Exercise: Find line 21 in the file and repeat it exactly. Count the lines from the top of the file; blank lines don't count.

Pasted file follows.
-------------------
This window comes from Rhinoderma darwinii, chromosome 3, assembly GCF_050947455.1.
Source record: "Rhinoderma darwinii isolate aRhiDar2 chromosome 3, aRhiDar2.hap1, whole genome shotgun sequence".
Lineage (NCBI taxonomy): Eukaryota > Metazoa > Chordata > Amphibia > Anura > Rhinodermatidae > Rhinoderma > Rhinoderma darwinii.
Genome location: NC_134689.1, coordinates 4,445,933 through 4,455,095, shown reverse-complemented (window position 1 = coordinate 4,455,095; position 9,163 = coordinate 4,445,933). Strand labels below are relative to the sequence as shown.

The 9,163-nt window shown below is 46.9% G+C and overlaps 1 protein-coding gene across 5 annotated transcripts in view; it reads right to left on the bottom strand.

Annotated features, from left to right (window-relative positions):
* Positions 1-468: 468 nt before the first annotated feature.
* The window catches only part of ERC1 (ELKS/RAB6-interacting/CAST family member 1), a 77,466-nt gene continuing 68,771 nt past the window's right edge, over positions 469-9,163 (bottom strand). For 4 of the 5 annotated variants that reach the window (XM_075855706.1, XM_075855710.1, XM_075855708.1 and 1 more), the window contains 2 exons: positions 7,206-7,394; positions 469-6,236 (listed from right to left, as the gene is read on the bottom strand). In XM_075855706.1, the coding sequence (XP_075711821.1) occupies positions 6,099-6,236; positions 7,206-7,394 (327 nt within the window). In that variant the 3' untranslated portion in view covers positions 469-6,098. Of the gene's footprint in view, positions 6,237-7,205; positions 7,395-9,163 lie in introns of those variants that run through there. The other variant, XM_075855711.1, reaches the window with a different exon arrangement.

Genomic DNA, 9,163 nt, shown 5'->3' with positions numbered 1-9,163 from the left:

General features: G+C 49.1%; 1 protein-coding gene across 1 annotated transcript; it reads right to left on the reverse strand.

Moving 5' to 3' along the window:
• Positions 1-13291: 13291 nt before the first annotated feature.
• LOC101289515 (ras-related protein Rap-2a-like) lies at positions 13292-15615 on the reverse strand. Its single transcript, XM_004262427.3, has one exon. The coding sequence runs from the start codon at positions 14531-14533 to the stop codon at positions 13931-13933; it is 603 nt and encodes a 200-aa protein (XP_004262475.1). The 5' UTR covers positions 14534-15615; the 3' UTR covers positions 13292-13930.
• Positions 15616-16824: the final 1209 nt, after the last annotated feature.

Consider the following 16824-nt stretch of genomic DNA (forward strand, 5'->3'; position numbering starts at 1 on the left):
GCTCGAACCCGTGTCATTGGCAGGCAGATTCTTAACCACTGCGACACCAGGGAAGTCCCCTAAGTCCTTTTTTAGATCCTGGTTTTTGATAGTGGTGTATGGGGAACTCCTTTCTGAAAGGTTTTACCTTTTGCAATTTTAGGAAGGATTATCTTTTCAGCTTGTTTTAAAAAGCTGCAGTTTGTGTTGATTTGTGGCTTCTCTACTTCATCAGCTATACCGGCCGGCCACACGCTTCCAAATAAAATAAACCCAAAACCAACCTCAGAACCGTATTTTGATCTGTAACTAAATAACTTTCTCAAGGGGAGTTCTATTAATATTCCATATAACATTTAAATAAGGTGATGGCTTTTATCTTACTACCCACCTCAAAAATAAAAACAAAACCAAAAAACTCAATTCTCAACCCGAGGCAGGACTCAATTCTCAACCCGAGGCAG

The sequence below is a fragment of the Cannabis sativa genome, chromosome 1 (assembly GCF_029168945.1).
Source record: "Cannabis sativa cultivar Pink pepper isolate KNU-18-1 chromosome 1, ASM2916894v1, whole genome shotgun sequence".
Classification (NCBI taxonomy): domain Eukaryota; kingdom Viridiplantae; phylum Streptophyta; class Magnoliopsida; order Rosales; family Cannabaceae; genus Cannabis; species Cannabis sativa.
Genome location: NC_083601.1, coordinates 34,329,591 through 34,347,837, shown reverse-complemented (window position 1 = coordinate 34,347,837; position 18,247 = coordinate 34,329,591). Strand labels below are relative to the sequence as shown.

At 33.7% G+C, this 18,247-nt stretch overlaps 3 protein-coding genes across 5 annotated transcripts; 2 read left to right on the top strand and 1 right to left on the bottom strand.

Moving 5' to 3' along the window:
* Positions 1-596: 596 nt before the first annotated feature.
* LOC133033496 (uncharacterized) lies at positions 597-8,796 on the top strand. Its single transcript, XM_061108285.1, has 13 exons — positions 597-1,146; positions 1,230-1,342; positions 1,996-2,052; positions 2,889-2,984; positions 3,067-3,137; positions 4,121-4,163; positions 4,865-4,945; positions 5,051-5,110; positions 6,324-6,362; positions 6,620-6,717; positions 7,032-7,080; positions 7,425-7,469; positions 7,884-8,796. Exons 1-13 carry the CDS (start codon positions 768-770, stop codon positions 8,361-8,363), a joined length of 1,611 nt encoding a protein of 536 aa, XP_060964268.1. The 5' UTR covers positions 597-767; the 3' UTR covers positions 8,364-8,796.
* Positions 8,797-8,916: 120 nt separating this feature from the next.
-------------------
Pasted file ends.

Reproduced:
At 33.7% G+C, this 18,247-nt stretch overlaps 3 protein-coding genes across 5 annotated transcripts; 2 read left to right on the top strand and 1 right to left on the bottom strand.